Normal and routine housecleaning and maintenance can eliminate a lot of these, and indeed “speed up your PC” at no cost since these utilities are either included in the OS, or are available for free.
And something that a lot of machines suffer from is . . . inadequate physical memory. In fact, for the price of a 512 MB memory stick (they can be found for $40 dollars or less), you may very well recognize a dramatic improvement in performance.
That one simple item, adding more physical memory, solves a lot of “slowdown” issues.
And judging by how long these ads have been around . . . I’ve seen them for several years now . . . these ad campaigns are bringing in revenue. Enough to pay for the ads and a hefty profit too.
A lot of the popular computer magazines have the same policy as search engines on these things: They don’t necessarily scrutinize the title for scareware attributes, they just accept the ad revenue. It’s up to the user to judge whether or not the title is fraudulent.
These “rogue” peddlers rely on the common reaction: “If it’s on TV or in a PRINT journal, it must be true.” That anemic guy on late night infomercials advertising colon cleansers relies on the same dynamic.
OK . . . now let’s look at one particular method of scare tactics these things use. It’s the “Empty Key” issue.
Here’s one that is a good example:
Now, look at this article: Structure of the Registry
And look at the first image it displays:
Notice the top line in the right pane states: Default – value not set .
Empty keys are simply “place holders” to maintain structural integrity, NOT “critical” errors.
But these clowns add these “critical errors” to their tally of the “total” (no wonder we have 2,010 critical errors!) as a tactic to get the novice to buy their product.
Another tactic frequently used is False Positives (“F/P”). Now this can be a slippery slope. The technical definition of F/P means the item detected isn’t even there in reality, and these guys do that sometimes.
But F/P can also mean that they are detecting a “critical error” when in fact it’s NOT a critical error. Their claim in a court: The item WAS there, so according to the technical definition it’s not a F/P (see above). Very similar to their claim that these things are not rogues according to the technical definition.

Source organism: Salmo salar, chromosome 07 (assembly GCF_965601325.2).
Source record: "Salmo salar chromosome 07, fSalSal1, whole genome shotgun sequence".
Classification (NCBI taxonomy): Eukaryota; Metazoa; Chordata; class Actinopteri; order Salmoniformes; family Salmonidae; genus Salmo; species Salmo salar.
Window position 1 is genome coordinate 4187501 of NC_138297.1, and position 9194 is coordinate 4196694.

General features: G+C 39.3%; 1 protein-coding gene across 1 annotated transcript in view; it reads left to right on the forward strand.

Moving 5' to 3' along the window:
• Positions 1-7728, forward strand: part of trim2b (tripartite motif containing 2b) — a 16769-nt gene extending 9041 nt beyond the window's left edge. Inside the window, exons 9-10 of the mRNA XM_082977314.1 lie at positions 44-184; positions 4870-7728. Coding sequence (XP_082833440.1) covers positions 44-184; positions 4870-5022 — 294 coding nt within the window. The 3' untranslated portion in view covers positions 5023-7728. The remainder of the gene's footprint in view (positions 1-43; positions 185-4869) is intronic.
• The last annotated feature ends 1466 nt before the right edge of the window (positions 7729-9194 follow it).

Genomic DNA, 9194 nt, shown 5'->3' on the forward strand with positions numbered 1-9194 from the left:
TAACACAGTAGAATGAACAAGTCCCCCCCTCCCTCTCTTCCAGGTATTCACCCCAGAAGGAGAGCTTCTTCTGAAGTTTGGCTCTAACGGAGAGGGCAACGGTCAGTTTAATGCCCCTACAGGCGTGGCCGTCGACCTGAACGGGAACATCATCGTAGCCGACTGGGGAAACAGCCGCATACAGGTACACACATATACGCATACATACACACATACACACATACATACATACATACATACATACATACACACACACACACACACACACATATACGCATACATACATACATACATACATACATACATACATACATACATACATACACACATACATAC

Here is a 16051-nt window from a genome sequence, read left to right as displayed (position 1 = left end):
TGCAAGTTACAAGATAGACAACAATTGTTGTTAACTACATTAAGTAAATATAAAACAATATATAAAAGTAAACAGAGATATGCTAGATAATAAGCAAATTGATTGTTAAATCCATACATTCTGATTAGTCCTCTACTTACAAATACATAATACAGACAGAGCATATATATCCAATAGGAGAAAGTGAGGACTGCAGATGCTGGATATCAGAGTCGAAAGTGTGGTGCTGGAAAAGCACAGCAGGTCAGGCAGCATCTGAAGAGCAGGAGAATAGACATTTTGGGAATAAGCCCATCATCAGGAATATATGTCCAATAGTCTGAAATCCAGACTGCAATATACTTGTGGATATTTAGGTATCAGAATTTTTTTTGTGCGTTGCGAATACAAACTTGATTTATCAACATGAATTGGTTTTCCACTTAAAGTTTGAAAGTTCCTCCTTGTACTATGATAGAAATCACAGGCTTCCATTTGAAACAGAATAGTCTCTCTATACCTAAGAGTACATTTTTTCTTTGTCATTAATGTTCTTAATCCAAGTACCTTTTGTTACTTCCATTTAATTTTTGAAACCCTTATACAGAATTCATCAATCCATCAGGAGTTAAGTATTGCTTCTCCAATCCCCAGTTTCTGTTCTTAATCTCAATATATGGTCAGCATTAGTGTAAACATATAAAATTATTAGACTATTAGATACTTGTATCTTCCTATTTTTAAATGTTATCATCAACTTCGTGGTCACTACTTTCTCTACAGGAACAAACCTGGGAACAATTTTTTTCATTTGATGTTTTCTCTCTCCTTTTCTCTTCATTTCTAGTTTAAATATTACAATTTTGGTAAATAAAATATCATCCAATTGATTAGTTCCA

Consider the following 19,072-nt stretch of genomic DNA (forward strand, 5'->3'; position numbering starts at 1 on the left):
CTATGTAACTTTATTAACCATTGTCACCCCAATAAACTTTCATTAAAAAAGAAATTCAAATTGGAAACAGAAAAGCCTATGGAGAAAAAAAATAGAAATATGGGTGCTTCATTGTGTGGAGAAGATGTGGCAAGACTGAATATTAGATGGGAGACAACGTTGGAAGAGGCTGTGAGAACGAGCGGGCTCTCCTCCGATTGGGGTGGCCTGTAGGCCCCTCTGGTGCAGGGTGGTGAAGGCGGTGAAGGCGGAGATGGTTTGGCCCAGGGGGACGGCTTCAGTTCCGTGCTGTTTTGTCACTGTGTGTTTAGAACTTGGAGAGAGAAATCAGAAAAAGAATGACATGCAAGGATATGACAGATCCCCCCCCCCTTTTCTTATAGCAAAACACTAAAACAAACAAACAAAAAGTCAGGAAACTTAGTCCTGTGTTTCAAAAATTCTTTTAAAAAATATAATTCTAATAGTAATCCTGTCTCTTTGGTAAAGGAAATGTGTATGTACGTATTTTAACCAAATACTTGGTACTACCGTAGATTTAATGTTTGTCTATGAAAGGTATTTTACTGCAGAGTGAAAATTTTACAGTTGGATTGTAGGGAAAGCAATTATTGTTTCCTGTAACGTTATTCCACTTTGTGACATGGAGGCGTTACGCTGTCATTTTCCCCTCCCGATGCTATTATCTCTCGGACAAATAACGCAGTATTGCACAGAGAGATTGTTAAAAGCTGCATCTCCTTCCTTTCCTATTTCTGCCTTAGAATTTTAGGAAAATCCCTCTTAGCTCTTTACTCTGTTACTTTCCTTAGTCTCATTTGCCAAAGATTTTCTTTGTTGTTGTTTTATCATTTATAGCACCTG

Semantics? Probably, but these guys are slick and know how to spin to their advantage.
Now that is a common marketing tactic used by other titles, some legitimate but still annoying, but here is a twist on it that these rogue peddlers frequently use:
Coupla’ things on this one.
First of all, you’ll notice that the symbols “[#]” are in the title bar. That’s because I frequently run these beasts in my sandbox, and the “[#] symbols indicate that.
But here’s the essence of this creative tactic. When you go to exit this thing, a “warning” notice of those “critical erros” pops up. You can “X” it out but it will pop up again if you try to exit the scan program.
Well . . . if you click on “Alert Settings” in small print down in the lower right corner, it will take you to this gem:
Notice the first two default selections. The thing will always start up with Windows (not unusual for a lot of software, but this setting is obscure and a noob might not find it), and even if you uncheck the first box, those SCAREWARE warnings will keep popping up when you try to exit as long as the second box is checked.
So a noob would get in an endless loop in this thing (thinking it was impossible to exit WITHOUT “fixing”) and out of frustration click on the “fix” button.
Slick . . . and criminal as far as I’m concerned.
And here’s another one:
This one goes so far as to tell you that if you don’t use their “Fix”, “your computer performance WILL (my emphasis) be affected.” Desperate to get you hooked?
So what do you do if you are duped by one of these?
First of all, if hitting that “Fix” button takes you to a web page like this:
That’s a pretty good indication you are getting scammed.
Notice a coupla’ things on this.
They very nicely (~sarcasm~) have checked by default that you will add to your order $14.89 for their “AntiiVirus/Anti-Spyware” package, and ALSO $9.89 for their “handy” backup CD, for a total order of $44.67.
Now all this alone can be defended as a “business model”, and though it’s dubious it is actually pretty common even with legit titles.
And while the “Billing Information” request for your personally identifiable information (“PII”), is normal and even necessary to process a credit card order, the whole thing wreaks of scam when coupled with the fact that you got there because you hit the “Fix” button on a “Free Scan.”
My advice: GET THE HECK OUT OF THERE, close your browser if you have to, uninstall that beast with something like Revouninstaller (so you can dig all their nonsense out of your registry) and right away do a scan for malware. Definitely DO NOT give these jokers ANY of your personal information, and CERTAINLY don’t give them your CC account number.
An entire criminal industry (mostly offshore, but the U.S. Mob is in on this too) has sprung up with this crap. Gangs of criminals are raking in millions. Some of these rings have been busted by the FBI in co-operation with foreign enforcement agencies, but there are still plenty out there.
There are even a few US Software Corporations presenting these scams . . . and one of them was the one I got my “threatening legal notice” from (see Part 1.)
Your best defense . . . just flat out DON’T do one of these “Free Scans” unless you know for sure it’s a legitimate one, like from a mainstream anti-virus company as I pointed out earlier.